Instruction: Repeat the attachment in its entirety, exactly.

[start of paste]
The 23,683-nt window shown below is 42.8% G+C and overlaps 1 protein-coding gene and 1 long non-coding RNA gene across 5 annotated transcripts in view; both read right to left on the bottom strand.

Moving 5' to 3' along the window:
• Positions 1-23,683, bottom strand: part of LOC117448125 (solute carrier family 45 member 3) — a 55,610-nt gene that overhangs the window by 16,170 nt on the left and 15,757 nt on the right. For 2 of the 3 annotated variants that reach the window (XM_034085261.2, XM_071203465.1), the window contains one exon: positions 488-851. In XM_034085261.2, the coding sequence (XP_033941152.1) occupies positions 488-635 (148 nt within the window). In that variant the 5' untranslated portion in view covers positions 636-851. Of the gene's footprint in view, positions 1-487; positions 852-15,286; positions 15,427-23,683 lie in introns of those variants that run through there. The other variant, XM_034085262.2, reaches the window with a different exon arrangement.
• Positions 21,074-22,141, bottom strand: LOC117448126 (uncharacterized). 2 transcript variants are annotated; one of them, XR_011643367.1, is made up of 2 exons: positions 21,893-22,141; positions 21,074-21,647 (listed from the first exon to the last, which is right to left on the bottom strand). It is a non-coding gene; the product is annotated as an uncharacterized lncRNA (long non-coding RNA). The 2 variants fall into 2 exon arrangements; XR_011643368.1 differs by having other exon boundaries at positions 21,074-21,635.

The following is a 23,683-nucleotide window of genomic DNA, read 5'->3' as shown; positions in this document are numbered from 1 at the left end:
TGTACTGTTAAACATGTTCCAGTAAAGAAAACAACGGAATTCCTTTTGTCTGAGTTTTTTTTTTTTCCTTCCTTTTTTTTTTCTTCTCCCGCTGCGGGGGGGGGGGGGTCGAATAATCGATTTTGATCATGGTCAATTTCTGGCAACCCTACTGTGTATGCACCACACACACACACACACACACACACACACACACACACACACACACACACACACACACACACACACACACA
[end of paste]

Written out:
The 23,683-nt window shown below is 42.8% G+C and overlaps 1 protein-coding gene and 1 long non-coding RNA gene across 5 annotated transcripts in view; both read right to left on the bottom strand.

Moving 5' to 3' along the window:
• Positions 1-23,683, bottom strand: part of LOC117448125 (solute carrier family 45 member 3) — a 55,610-nt gene that overhangs the window by 16,170 nt on the left and 15,757 nt on the right. For 2 of the 3 annotated variants that reach the window (XM_034085261.2, XM_071203465.1), the window contains one exon: positions 488-851. In XM_034085261.2, the coding sequence (XP_033941152.1) occupies positions 488-635 (148 nt within the window). In that variant the 5' untranslated portion in view covers positions 636-851. Of the gene's footprint in view, positions 1-487; positions 852-15,286; positions 15,427-23,683 lie in introns of those variants that run through there. The other variant, XM_034085262.2, reaches the window with a different exon arrangement.
• Positions 21,074-22,141, bottom strand: LOC117448126 (uncharacterized). 2 transcript variants are annotated; one of them, XR_011643367.1, is made up of 2 exons: positions 21,893-22,141; positions 21,074-21,647 (listed from the first exon to the last, which is right to left on the bottom strand). It is a non-coding gene; the product is annotated as an uncharacterized lncRNA (long non-coding RNA). The 2 variants fall into 2 exon arrangements; XR_011643368.1 differs by having other exon boundaries at positions 21,074-21,635.

The following is a 23,683-nucleotide window of genomic DNA, read 5'->3' as shown; positions in this document are numbered from 1 at the left end:
TGTACTGTTAAACATGTTCCAGTAAAGAAAACAACGGAATTCCTTTTGTCTGAGTTTTTTTTTTTTCCTTCCTTTTTTTTTTCTTCTCCCGCTGCGGGGGGGGGGGGGTCGAATAATCGATTTTGATCATGGTCAATTTCTGGCAACCCTACTGTGTATGCACCACACACACACACACACACACACACACACACACACACACACACACACACACACACACACACACACACACA